Could he manage it?
No. He really didn’t think so.
From the first second he’d laid eyes on Talia, he’d been unable to manage his attraction to her, which had always been startling and undeniable. He remembered the day he met her like it was ten minutes ago.
That afternoon, as a favor to Sandro, who’d had a conflicting meeting, Tony had swung by Talia’s studio to pick Nikolas up after his painting lesson. Arriving a few minutes early, he knocked on the door and waited, his mind full of the artists he’d been cataloguing at the auction house—one-eared eccentrics with red hair, or, alternatively dark-haired eccentrics with handlebar mustaches and Spanish accents.
He hadn’t expected the door to swing open and reveal a laughing, gray-eyed woman who would change his life.
He froze, his hand still raised midknock.
She was beautiful, with a dimpled smile and white teeth, light brown skin and those sparkling eyes that seemed to contain all the warmth and energy of the sun. She was also decked out like a woman from ancient Athens, complete with white toga slung over one bare shoulder, a white ceramic pot cradled in the crook of an elbow and a wreath of green leaves perched atop her cascading tumble of black curls. Her body was lush with breasts and hips that curved to perfection.
His brain stalled out, and his thoughts fluttered away like breeze-blown confetti.
She waited, brows on the rise, as though his drop-jawed silence amused her.
“I, ah,” he began.
“You weren’t expecting a goddess to answer the door?”
He heard the swell of repressed laughter in her voice. “No. I was expecting Salvador Dali, to tell you the truth.”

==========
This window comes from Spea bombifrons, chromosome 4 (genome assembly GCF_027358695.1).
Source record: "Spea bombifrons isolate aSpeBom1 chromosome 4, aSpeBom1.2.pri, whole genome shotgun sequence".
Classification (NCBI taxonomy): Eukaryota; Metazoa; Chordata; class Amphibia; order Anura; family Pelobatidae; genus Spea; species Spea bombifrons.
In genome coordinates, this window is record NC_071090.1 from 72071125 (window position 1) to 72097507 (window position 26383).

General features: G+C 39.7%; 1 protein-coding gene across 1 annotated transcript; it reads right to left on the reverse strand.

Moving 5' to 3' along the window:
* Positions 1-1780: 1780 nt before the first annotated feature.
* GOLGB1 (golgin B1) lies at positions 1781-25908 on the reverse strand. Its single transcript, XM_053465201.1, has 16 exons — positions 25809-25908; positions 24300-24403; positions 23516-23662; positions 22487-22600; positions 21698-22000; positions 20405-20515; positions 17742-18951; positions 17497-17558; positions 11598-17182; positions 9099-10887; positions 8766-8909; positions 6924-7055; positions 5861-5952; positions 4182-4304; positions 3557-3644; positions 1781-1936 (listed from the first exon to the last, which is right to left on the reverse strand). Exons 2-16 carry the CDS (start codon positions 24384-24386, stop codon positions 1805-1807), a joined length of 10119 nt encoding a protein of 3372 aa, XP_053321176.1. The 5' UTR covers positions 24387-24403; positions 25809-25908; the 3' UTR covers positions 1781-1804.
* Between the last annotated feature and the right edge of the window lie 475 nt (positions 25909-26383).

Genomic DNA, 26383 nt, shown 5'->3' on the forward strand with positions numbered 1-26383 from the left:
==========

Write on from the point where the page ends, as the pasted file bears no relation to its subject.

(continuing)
She shrugged. “I don’t paint like him, either. Sorry to disappoint.”
She was a lot of things, but a disappointment wasn’t one of them. “I’m not sure I have the right place.”
“I’m not, either. Who the heck are you?”
“What’re you doing here?”
“I’m picking up Nikolas Davies. My nephew.”
“Well, then you have the right place. You’d better come in.”
She swung the door open, admitting him into a studio that was full of easels, paintings, light and the smell of turpentine. From a back room came the chatter of young voices and the splash of water.
“They’re just getting cleaned up,” she informed him, setting her pot on the nearest table and stretching across it to straighten up a couple of bins of paint tubes. Her round ass, he noticed, was a thing of beauty. “He should be out in a second.”
“Great.” Tony was engaged, and he hadn’t so much as looked twice at a woman since he’d put that ring on Skylar’s finger, but getting this woman’s name suddenly seemed important. “Should I call you Helen of Troy, or…?”
“I prefer Athena, actually.”
She laughed again, and the sound was so contagious that he found himself grinning at her and easing closer, as though he wanted to reach out and touch her joie de vivre. He wasn’t normally a grinner, especially with complete strangers, but there was something elusive but significant about her that encouraged laughter and easy banter. If she gave him another thirty seconds, he’d probably be telling her the story of his life.
“Well, don’t keep me in suspense. What’s your name?”
“I’m Talia. I’m the artist and teacher. I’m also today’s model, since the one I hired for the students didn’t show up.”
“Models,” he muttered. “You can never trust them.”
“That’s a sad fact of life, isn’t it?”
“So does Nik have any talent? Tell the truth.”
“He’s got a lot of talent. Wait’ll you see his charcoal sketch of me. You’ll love it.”
“‘We’ll see’? I have a skeptic on my hands. Do you doubt his talent, or my skill as a teacher?”
“And what do you know about art, pray tell? Do you paint?”
“I appreciate. I studied art history in school.”
“No way. Where’d you go?”